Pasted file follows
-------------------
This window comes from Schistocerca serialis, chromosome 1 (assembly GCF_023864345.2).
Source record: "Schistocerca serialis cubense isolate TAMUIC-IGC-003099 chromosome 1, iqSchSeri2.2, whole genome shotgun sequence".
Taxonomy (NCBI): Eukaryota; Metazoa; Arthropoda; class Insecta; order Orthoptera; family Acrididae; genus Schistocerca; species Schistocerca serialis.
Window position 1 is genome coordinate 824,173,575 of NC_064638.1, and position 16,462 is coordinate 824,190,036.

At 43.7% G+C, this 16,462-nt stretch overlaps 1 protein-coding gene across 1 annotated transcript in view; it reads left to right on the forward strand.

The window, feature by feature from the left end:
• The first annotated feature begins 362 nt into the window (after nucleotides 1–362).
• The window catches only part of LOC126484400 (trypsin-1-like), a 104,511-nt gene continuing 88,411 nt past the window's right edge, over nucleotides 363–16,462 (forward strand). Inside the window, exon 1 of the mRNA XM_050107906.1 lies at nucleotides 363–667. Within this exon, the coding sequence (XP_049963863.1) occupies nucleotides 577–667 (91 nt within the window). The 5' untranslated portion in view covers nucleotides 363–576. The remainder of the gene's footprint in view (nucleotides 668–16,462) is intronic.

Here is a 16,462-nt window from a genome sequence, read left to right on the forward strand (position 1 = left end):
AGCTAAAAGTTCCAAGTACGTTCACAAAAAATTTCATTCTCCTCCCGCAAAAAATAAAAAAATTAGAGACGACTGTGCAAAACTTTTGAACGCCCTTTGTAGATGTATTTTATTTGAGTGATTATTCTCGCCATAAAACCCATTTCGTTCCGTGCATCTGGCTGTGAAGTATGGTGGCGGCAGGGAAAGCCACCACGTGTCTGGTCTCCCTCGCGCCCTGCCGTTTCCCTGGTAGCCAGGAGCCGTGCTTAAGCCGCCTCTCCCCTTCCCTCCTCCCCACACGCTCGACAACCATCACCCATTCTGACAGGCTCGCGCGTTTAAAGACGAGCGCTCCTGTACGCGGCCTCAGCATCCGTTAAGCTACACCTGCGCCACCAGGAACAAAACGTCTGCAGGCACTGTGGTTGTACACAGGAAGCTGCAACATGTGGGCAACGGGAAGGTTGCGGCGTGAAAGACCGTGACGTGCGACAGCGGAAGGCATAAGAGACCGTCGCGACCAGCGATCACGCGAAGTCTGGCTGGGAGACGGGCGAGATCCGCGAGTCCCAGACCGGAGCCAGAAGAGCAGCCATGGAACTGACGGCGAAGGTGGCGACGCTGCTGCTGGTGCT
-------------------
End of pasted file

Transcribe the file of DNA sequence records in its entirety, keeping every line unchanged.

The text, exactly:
This window comes from Schistocerca serialis, chromosome 1 (assembly GCF_023864345.2).
Source record: "Schistocerca serialis cubense isolate TAMUIC-IGC-003099 chromosome 1, iqSchSeri2.2, whole genome shotgun sequence".
Taxonomy (NCBI): Eukaryota; Metazoa; Arthropoda; class Insecta; order Orthoptera; family Acrididae; genus Schistocerca; species Schistocerca serialis.
Window position 1 is genome coordinate 824,173,575 of NC_064638.1, and position 16,462 is coordinate 824,190,036.

At 43.7% G+C, this 16,462-nt stretch overlaps 1 protein-coding gene across 1 annotated transcript in view; it reads left to right on the forward strand.

The window, feature by feature from the left end:
• The first annotated feature begins 362 nt into the window (after nucleotides 1–362).
• The window catches only part of LOC126484400 (trypsin-1-like), a 104,511-nt gene continuing 88,411 nt past the window's right edge, over nucleotides 363–16,462 (forward strand). Inside the window, exon 1 of the mRNA XM_050107906.1 lies at nucleotides 363–667. Within this exon, the coding sequence (XP_049963863.1) occupies nucleotides 577–667 (91 nt within the window). The 5' untranslated portion in view covers nucleotides 363–576. The remainder of the gene's footprint in view (nucleotides 668–16,462) is intronic.

Here is a 16,462-nt window from a genome sequence, read left to right on the forward strand (position 1 = left end):
AGCTAAAAGTTCCAAGTACGTTCACAAAAAATTTCATTCTCCTCCCGCAAAAAATAAAAAAATTAGAGACGACTGTGCAAAACTTTTGAACGCCCTTTGTAGATGTATTTTATTTGAGTGATTATTCTCGCCATAAAACCCATTTCGTTCCGTGCATCTGGCTGTGAAGTATGGTGGCGGCAGGGAAAGCCACCACGTGTCTGGTCTCCCTCGCGCCCTGCCGTTTCCCTGGTAGCCAGGAGCCGTGCTTAAGCCGCCTCTCCCCTTCCCTCCTCCCCACACGCTCGACAACCATCACCCATTCTGACAGGCTCGCGCGTTTAAAGACGAGCGCTCCTGTACGCGGCCTCAGCATCCGTTAAGCTACACCTGCGCCACCAGGAACAAAACGTCTGCAGGCACTGTGGTTGTACACAGGAAGCTGCAACATGTGGGCAACGGGAAGGTTGCGGCGTGAAAGACCGTGACGTGCGACAGCGGAAGGCATAAGAGACCGTCGCGACCAGCGATCACGCGAAGTCTGGCTGGGAGACGGGCGAGATCCGCGAGTCCCAGACCGGAGCCAGAAGAGCAGCCATGGAACTGACGGCGAAGGTGGCGACGCTGCTGCTGGTGCT